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Unity Center combines resources

April 24, 2018

The Unity Center for Behavioral Health in Portland, Oregon, aims to embody the concept of unity in more ways than one. Competitors have now become collaborators, the lines have blurred between public and private paying patients, and comfort is carefully balanced with safety in the new 110,000 square foot center that provides emergency psychiatric and inpatient services.

The 24-hour facility takes an innovative approach to behavioral and mental health by combining the psychiatric units and resources of four different health systems—Adventist Health, Legacy Health, Kaiser Permanente and Oregon Health and Science University—into one joint initiative to better meet the city’s needs.

Photo: Legacy Health

The building’s design, material choices and layout were methodically selected after feedback was gathered from large stakeholder meetings that brought together each health system, the center’s staff and patient advocates. The group focused on the concept of trauma-informed care.

“That’s really what drove our design,” says Chris Farentinos, MPH, vice president of Unity Center for Behavioral Health.

Photos: Legacy Health

The end result is a large facility with two separate units: a emergency psychiatric services unit that typically serves about 32 people each day and can keep patients for up to 23 hours in outpatient observation status; and a 107-bed inpatient unit including 22 beds for children and adolescents.

Farentinos describes the psychiatric emergency services area as an open therapeutic milieu lined with large windows that bring in natural light. The room is filled with comfortable recliners in bright colors, such as lime green and yellow, where patients can sit and relax. Interaction between staff and patients is encouraged by incorporating an open nurses station that makes the staff easily accessible without closed-off physical barriers. The area is also equipped with staff laptops so that nurses are able to bring the computers to the patient to do their charting more easily.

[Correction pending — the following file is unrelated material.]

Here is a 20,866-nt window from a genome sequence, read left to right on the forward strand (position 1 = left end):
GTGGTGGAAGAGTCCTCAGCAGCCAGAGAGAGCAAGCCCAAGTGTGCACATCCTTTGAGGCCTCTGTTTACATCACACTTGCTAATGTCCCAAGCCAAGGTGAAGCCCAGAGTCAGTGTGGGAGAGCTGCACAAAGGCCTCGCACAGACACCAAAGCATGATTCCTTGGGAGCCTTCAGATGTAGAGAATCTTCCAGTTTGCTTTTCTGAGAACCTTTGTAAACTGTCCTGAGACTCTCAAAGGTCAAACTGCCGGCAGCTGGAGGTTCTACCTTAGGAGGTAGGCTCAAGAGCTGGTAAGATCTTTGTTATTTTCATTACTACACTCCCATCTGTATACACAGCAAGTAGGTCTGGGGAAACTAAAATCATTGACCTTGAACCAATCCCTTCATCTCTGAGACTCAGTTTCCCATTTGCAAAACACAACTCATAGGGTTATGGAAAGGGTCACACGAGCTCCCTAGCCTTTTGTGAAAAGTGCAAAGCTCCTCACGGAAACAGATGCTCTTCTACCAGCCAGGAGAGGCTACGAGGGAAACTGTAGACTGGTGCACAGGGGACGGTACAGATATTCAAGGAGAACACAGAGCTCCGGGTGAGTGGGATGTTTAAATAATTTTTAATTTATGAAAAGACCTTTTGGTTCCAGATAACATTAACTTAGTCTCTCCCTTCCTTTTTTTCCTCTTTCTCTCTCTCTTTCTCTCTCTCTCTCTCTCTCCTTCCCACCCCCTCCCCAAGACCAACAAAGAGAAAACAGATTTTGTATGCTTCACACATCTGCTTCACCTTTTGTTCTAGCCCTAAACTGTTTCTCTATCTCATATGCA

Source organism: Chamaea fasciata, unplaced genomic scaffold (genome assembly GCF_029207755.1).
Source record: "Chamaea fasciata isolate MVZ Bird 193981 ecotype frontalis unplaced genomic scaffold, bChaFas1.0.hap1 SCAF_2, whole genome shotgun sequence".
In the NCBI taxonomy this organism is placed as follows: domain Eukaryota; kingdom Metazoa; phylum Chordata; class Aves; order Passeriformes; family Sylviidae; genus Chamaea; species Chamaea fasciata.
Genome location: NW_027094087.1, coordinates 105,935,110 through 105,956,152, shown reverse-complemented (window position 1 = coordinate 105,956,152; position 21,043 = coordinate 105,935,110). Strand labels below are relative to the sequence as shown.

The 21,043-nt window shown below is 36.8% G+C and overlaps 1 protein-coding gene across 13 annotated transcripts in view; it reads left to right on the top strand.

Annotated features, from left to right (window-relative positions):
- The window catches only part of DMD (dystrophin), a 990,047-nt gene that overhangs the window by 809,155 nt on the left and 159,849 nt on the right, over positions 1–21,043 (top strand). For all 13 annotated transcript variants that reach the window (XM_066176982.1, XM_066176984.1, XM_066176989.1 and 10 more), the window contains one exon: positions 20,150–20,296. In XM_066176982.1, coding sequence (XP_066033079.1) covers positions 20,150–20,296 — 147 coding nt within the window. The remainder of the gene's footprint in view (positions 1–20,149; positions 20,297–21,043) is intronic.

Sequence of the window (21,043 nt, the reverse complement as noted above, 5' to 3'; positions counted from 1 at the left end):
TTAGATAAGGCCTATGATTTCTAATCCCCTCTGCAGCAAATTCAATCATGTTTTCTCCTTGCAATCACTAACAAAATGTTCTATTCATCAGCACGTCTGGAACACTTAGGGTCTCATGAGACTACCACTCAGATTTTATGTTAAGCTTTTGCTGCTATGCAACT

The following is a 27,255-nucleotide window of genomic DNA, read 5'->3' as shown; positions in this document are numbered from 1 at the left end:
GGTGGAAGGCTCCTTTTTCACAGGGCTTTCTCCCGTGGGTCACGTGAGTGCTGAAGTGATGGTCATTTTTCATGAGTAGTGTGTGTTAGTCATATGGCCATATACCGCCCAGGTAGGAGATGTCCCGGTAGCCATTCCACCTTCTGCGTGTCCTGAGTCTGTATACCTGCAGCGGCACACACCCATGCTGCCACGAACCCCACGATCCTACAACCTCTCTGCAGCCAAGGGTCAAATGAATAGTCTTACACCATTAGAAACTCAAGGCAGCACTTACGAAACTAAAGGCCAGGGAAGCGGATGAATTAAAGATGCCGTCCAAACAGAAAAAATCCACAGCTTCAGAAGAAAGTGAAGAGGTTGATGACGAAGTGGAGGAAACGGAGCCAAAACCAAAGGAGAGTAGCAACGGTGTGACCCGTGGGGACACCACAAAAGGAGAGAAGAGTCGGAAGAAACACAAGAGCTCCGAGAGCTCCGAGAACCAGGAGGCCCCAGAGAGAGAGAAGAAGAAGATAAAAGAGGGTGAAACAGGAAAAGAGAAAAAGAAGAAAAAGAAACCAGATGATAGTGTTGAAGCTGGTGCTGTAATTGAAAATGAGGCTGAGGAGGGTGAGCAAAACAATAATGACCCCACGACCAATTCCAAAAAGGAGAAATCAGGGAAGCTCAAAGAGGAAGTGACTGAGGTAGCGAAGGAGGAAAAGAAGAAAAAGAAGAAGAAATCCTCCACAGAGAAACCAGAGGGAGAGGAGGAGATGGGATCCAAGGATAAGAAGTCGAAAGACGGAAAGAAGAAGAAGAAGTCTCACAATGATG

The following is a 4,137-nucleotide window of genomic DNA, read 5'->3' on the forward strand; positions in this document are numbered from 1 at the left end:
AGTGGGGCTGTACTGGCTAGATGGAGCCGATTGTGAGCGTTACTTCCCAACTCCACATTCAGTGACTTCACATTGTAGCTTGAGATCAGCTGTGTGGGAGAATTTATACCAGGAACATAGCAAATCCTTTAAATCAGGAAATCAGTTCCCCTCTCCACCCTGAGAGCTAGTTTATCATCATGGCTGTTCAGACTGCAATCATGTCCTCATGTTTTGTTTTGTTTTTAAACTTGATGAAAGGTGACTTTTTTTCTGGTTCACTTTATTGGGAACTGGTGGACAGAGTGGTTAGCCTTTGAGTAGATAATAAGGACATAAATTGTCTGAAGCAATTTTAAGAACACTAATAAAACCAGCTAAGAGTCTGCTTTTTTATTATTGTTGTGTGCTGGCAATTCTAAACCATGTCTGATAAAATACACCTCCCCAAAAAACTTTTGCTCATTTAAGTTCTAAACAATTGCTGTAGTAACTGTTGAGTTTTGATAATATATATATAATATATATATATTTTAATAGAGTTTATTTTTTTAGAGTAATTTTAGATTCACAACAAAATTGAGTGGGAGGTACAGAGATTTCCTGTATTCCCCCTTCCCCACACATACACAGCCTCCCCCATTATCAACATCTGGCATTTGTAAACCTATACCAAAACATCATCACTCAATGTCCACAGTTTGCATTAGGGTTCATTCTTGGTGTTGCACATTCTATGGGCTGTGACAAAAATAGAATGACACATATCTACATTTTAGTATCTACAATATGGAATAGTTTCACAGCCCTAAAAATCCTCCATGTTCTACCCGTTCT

Photos: Corky Miller

The open nurses station also offers a clear line of sight of the space for nurses and other staff. Behind the station is a glass, charting station that serves as a secure location. Comfort was a key goal of the interior design, but designers carefully balanced their desire for patients to feel at ease with security.

“A lot of safety is about relationships. The more relational your nursing staff is with the patients, the safer the environment becomes,” Farentinos says.

Inpatient features

The balance between comfort and safety was continued in the inpatient portion of the center. Farentinos says an  important aspect of the design process was talking with patients who had stayed in inpatient centers about what features would make them feel more at ease in their rooms.

Using this feedback, the team created specially designed closets in each inpatient room that had cell phone charging stations and a secure area where patient belongings could be secured.

“Patients told us they wanted their cell phones, and they wanted their belongings close to them,” she says.

Another desired item was a clock, so Unity Center mounted digital clocks inside the closet that could be seen from the outside. They added color to each room by incorporating an accent wall and vinyl prints of landscapes.

 “We have a bench by the window in all of the rooms, which allow for visitors to sit down and visit,” Farentinos says.



Photos: John Valls

All behavioral health providers need to address ligature issues and consider the degree of risk related to the population served. At Unity Center, slanted bathroom doors were cut to an angle so the top of the door does not allow for ligature points, adding an extra level of safety in the rooms.

Each aspect of the building’s design was carefully considered, but the work doesn’t end there. Unity Center for Behavioral Health also has plans for an elaborate garden outside, complete with two walking paths, exercise bikes equipped for the outdoor elements and a basketball hoop. The garden is expected to open this summer.

Jill Sederstrom is a freelance writer based in Kansas.

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